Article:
When we were in East Hampton, the weather was especially fine, sunny and in the 50s, so we spent a fair amount of time on K&A’s deck. There were dogs in the neighborhood that started to bark when we came outside. They were invisible, but audible. Of course Chico was on alert, but he couldn’t see the dogs, so he didn’t go into full dog-aggression mode. I realized that because the other dogs were not close, he was able to be present with me and have a chance to learn a positive association between the hollering of other dogs and lots of cookies.
In class, whenever another dog starts to do something silly, like run around and bark, all the rest of us start to give our dogs lots of treats. This keeps the dogs’ attention on the handlers instead of on the other dog. Julie’s says her dogs have such a strong connection between crazy dogs and treats that when another dog is being silly, hers run to her, drooling, rather than engaging with the trouble dog. I shovel treats at Chico when we encounter a strange dog anywhere, but usually he knew about the dog before I did and has already drawn a bead on the dog with ill intent in mind, and he ignores me and the treats.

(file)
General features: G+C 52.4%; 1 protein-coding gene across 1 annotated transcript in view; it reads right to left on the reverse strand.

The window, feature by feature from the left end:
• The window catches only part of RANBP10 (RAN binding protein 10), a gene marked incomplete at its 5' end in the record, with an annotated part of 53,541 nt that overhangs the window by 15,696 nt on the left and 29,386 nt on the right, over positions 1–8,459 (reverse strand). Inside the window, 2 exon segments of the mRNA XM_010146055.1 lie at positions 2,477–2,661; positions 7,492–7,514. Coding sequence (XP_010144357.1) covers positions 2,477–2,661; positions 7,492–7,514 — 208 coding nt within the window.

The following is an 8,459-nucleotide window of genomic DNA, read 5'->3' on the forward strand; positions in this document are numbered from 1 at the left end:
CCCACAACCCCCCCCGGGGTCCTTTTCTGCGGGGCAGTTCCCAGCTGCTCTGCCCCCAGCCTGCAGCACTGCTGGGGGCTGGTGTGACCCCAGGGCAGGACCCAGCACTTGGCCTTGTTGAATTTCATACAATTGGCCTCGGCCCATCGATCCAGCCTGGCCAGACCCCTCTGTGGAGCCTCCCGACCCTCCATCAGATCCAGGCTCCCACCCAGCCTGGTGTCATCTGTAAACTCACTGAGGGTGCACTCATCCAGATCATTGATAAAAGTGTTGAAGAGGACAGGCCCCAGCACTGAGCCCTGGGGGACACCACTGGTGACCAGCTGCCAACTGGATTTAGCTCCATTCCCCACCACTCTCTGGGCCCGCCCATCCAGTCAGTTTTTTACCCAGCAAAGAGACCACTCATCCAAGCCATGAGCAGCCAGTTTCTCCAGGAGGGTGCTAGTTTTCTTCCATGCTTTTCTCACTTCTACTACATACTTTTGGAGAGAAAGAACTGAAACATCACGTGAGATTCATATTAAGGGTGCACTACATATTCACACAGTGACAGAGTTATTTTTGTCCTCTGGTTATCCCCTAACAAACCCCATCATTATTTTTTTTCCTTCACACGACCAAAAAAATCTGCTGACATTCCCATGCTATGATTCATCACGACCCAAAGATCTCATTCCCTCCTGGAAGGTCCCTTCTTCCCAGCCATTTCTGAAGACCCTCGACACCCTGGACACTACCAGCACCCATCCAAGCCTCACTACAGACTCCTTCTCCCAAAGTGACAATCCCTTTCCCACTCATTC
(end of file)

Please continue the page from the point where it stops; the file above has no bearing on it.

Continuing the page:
To have these neighbor dogs being loud but distant gave me a chance to command Chico’s full attention with treats. I chanted my ‘other dogs chant’-a happy, sing-song of “Puppy, puppy, puppy. Wouldn’t you like some cookies for that puppy? Listen to those silly puppies bark, don’t you want a cookie because those puppies are barking?” and shoveled cookies at him.
I believe that it worked. He’s not no longer dog aggressive, but he has proved able to hear me offer the cookies and turn away from another dog and towards me. In our world, that’s a huge step.